Get-ClusterResource -Name “SAP DAB ERS NetName” | Set-ClusterParameter RegisterAllProvidersIP 0
Get-ClusterResource -Name “SAP DAB NetName” | Set-ClusterParameter RegisterAllProvidersIP 0
It is important to bring both of the cluster resource offline and online again to ensure that the changes made in the last two sections are applied.
Add IP Address Resource to Support Multi-Subnet Cluster
When configuring clusters for applications like SQL Server, the installer recognizes when the cluster is a multi-subnet cluster. However, the SAP installer does NOT recognize that fact, so we need to perform some of the configuration steps manually. One of those steps is to create the cluster IP address resources that reside in the subnet of the secondary node. The steps are as follows:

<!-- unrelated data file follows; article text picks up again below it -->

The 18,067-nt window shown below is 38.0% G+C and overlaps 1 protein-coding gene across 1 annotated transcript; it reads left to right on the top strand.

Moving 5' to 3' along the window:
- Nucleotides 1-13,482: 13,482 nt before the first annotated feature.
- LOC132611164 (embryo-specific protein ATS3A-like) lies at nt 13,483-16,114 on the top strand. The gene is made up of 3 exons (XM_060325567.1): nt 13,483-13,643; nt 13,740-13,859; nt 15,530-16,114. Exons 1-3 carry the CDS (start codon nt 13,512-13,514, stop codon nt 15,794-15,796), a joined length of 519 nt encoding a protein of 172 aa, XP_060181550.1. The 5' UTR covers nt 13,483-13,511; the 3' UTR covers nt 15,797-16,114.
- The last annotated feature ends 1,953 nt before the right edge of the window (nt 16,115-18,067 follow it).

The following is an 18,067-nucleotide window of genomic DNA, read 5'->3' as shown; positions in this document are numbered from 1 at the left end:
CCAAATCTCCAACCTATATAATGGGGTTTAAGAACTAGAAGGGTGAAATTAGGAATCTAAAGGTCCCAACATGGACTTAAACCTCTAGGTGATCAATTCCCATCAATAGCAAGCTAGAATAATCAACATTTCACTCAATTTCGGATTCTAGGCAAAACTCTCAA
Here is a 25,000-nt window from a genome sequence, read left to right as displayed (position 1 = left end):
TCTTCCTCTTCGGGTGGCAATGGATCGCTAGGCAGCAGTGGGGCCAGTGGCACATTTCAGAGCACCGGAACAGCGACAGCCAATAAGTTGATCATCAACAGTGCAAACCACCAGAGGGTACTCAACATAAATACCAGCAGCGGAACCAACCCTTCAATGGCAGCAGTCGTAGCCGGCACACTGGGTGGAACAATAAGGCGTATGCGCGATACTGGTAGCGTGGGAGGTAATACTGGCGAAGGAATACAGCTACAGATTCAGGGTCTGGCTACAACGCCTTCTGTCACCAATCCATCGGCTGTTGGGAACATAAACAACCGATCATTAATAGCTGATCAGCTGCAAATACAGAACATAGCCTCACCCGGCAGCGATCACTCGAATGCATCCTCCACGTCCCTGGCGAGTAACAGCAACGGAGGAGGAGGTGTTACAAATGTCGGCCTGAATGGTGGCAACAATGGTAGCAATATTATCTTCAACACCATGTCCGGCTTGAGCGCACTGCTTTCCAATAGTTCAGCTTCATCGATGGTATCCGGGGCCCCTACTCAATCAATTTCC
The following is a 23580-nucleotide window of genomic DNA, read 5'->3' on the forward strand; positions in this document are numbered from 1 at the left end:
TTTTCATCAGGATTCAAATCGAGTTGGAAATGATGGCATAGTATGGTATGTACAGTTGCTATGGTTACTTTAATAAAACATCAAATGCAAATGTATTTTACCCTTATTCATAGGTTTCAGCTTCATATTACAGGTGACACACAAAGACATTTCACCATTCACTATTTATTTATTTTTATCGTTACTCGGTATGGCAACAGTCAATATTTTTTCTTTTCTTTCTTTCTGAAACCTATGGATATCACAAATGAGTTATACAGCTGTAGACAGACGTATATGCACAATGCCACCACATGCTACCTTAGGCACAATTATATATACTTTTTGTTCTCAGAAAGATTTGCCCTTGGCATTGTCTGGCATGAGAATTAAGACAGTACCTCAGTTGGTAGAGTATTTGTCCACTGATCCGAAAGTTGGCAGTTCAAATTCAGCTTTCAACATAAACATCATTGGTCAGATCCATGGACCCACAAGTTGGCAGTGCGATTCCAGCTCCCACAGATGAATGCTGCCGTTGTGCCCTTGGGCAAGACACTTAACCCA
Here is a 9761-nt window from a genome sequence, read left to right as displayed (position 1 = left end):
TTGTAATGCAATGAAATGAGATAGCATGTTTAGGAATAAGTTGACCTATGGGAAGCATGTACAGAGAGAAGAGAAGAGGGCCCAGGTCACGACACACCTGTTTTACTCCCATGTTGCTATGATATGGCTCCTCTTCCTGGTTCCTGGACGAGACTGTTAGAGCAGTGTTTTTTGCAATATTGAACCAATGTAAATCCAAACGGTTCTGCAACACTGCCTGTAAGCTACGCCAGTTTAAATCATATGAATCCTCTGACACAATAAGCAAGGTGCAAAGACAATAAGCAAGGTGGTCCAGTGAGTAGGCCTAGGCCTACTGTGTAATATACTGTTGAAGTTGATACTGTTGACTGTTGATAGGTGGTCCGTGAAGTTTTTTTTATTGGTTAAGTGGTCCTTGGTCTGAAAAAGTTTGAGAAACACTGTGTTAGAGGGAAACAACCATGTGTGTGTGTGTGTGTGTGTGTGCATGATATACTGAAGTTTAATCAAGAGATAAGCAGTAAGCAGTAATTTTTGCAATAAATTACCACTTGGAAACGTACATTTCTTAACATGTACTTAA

- Create the IP Resources
- Assign the IP Address
- Create the “Or” Dependency
Follow the screenshots below to complete these steps on one of the cluster nodes for each of the two cluster resource groups.
Add a new IP address.
Configure the IP address so it is associated with the Network of the secondary node. Give it one of the unused secondary addresses configured earlier.
Make the server name resource dependent on this additional IP address using the “OR” functionality.
Complete the same process for the other server name resource as shown below.
It is normal for these addresses to be offline. They will only be online if the cluster workload is running in that subnet.
Change Cluster Resource Restart Policy
On occasion, the SAP ASCS Service will fail to start upon a switchover or failover. The reason this most often happens is that the service is dependent upon the clustered file share to be available. With the TTL set to 15 seconds, we have observed on occasion that the file share is not available before the ASCS service tries to start. When this occurs it fails to come online. Simply bringing the resource online again after the failure usually fixes the issue. However, that requires user intervention and defeats the purpose of failover clustering.